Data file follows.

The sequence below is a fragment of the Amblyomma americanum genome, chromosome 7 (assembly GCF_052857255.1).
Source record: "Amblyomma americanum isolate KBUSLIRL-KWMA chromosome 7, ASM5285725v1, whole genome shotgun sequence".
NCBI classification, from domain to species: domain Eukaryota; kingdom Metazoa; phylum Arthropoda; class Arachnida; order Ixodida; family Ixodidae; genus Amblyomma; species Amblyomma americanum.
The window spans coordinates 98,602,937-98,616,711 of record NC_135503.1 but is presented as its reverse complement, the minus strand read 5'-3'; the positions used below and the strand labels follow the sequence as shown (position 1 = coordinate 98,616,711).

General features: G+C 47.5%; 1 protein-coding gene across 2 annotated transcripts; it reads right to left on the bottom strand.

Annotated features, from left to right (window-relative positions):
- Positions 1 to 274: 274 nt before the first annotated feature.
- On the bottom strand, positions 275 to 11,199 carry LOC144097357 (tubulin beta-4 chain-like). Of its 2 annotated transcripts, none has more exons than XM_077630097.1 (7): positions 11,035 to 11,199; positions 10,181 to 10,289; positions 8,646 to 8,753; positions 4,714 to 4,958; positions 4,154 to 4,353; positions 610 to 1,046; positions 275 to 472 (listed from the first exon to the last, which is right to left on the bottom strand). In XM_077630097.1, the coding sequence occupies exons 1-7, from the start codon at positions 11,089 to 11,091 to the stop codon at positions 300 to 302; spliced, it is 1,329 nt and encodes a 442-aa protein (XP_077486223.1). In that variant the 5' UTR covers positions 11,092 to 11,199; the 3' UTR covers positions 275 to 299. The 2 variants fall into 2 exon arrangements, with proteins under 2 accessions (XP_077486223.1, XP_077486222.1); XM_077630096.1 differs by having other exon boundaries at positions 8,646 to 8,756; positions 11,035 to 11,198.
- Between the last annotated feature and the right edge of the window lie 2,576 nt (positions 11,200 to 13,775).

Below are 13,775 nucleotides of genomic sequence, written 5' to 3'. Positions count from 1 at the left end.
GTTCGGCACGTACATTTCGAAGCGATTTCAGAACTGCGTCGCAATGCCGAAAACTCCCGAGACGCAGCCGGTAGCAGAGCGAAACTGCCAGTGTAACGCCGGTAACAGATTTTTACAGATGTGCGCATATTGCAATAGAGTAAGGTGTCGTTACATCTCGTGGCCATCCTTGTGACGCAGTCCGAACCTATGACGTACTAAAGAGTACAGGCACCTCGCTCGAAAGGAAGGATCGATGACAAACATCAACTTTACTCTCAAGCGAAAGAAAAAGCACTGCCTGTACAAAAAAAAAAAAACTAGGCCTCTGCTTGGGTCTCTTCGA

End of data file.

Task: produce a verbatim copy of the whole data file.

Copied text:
The sequence below is a fragment of the Amblyomma americanum genome, chromosome 7 (assembly GCF_052857255.1).
Source record: "Amblyomma americanum isolate KBUSLIRL-KWMA chromosome 7, ASM5285725v1, whole genome shotgun sequence".
NCBI classification, from domain to species: domain Eukaryota; kingdom Metazoa; phylum Arthropoda; class Arachnida; order Ixodida; family Ixodidae; genus Amblyomma; species Amblyomma americanum.
The window spans coordinates 98,602,937-98,616,711 of record NC_135503.1 but is presented as its reverse complement, the minus strand read 5'-3'; the positions used below and the strand labels follow the sequence as shown (position 1 = coordinate 98,616,711).

General features: G+C 47.5%; 1 protein-coding gene across 2 annotated transcripts; it reads right to left on the bottom strand.

Annotated features, from left to right (window-relative positions):
- Positions 1 to 274: 274 nt before the first annotated feature.
- On the bottom strand, positions 275 to 11,199 carry LOC144097357 (tubulin beta-4 chain-like). Of its 2 annotated transcripts, none has more exons than XM_077630097.1 (7): positions 11,035 to 11,199; positions 10,181 to 10,289; positions 8,646 to 8,753; positions 4,714 to 4,958; positions 4,154 to 4,353; positions 610 to 1,046; positions 275 to 472 (listed from the first exon to the last, which is right to left on the bottom strand). In XM_077630097.1, the coding sequence occupies exons 1-7, from the start codon at positions 11,089 to 11,091 to the stop codon at positions 300 to 302; spliced, it is 1,329 nt and encodes a 442-aa protein (XP_077486223.1). In that variant the 5' UTR covers positions 11,092 to 11,199; the 3' UTR covers positions 275 to 299. The 2 variants fall into 2 exon arrangements, with proteins under 2 accessions (XP_077486223.1, XP_077486222.1); XM_077630096.1 differs by having other exon boundaries at positions 8,646 to 8,756; positions 11,035 to 11,198.
- Between the last annotated feature and the right edge of the window lie 2,576 nt (positions 11,200 to 13,775).

Below are 13,775 nucleotides of genomic sequence, written 5' to 3'. Positions count from 1 at the left end.
GTTCGGCACGTACATTTCGAAGCGATTTCAGAACTGCGTCGCAATGCCGAAAACTCCCGAGACGCAGCCGGTAGCAGAGCGAAACTGCCAGTGTAACGCCGGTAACAGATTTTTACAGATGTGCGCATATTGCAATAGAGTAAGGTGTCGTTACATCTCGTGGCCATCCTTGTGACGCAGTCCGAACCTATGACGTACTAAAGAGTACAGGCACCTCGCTCGAAAGGAAGGATCGATGACAAACATCAACTTTACTCTCAAGCGAAAGAAAAAGCACTGCCTGTACAAAAAAAAAAAAACTAGGCCTCTGCTTGGGTCTCTTCGA